Since I first got interested in hockey statistics and analytic stuff back in 2002 or 2003, I have learned a ton of stuff about NHL hockey that I didn’t know before. The impact of randomness relative to the impact of skill on the percentages was news to me. The predictive power of things like Corsi and shots in terms of reflecting skill rather than randomness was too. The limited impact of shot quality was news. The way in which I think about hockey has been completely changed as a result of this stuff. I do, I think, have a more accurate view of things now than I once did. What’s more, I can back up things that I say and think in a way that I couldn’t when I started getting into this stuff. I’ve got a pretty decent track record of pointing out when NHL GMs do completely ridiculous things – I attribute a lot of that to the understanding of the game I’ve gleaned from numbers.
Tom does, it seems to me, concede the critical question:
With lesser players – the real challenge in objective evaluation – the individual numbers mean even less because different players contribute in entirely different ways. There are reliable defensive players who seldom make a mistake, but provide almost no offence. There are other defensemen who can make a good pass and score once in a while, but make too many mistakes without the puck. There are forwards who can score but do little to help the team move the puck into scoring position. There are forwards who can win puck battles, kill penalties and even move the puck, but their hands are stone. Goaltenders don’t do anything except guard the net.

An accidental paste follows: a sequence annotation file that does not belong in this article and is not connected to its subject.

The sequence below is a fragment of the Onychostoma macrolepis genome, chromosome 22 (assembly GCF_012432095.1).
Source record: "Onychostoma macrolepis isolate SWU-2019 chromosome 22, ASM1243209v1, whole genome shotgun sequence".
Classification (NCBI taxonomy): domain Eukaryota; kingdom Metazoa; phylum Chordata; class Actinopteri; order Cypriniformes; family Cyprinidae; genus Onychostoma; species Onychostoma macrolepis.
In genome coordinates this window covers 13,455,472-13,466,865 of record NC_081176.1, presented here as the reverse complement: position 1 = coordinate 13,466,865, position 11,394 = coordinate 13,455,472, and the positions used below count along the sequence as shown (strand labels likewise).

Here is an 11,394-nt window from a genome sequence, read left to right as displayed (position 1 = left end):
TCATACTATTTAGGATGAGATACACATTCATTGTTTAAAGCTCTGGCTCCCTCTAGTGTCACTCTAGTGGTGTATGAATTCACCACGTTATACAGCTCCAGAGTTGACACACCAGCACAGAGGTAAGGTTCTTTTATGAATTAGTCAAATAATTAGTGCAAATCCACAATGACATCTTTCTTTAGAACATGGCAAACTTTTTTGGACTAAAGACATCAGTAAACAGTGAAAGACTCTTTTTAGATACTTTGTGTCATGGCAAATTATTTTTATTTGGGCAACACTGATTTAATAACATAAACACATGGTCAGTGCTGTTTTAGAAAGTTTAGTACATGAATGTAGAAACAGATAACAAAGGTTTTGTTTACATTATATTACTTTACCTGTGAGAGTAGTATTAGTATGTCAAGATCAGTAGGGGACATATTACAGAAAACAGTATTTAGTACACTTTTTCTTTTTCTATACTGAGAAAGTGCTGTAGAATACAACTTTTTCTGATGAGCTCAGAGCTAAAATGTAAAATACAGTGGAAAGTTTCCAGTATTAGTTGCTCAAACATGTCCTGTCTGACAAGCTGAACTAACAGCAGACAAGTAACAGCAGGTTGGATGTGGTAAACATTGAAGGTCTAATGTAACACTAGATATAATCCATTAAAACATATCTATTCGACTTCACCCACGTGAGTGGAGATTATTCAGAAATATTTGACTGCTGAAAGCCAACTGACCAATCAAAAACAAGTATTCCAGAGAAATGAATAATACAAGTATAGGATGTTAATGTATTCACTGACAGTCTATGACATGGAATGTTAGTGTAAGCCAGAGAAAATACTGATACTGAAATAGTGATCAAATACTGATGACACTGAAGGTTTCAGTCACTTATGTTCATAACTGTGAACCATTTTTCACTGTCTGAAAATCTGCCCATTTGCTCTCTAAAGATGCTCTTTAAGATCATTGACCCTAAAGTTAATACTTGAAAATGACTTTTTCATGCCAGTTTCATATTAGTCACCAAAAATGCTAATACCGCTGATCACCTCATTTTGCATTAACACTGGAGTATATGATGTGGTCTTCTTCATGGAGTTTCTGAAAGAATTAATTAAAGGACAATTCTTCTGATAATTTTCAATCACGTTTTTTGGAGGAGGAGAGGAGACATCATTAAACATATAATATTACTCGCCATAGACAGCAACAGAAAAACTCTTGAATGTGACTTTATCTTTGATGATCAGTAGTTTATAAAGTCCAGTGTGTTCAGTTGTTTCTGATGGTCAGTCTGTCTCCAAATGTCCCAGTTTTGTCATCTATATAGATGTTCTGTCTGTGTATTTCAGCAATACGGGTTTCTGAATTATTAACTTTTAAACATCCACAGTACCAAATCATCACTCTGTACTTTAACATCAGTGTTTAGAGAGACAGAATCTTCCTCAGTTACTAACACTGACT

It is the mixture of all the skills, the collective skillset, that produces team strengths and team strengths win hockey games. Team speed. Team toughnesss. Team goaltending. Team defense. Team offense.
We can’t objectively sort out the individual contributions to those team strengths. Until we can find the hockey equivilent of singles, doubles and triples from the organized chaos of the game, the statistical evaluation of individual hockey players with disparate skills is a mug’s game.
I think we are, to a degree, closer than he thinks now. I don’t quite agree with him on his hands of stone thing – when you start talking about lesser players in the NHL, you’re talking about players who probably have true talent on-ice S%’s of somewhere between 7% and 8.5% or so at 5v5, with randomness smearing things so much in a single season as to make it effectively a wash for analytical purposes, assuming we’re leaving out the real plugs, guys like Sandy McCarthy.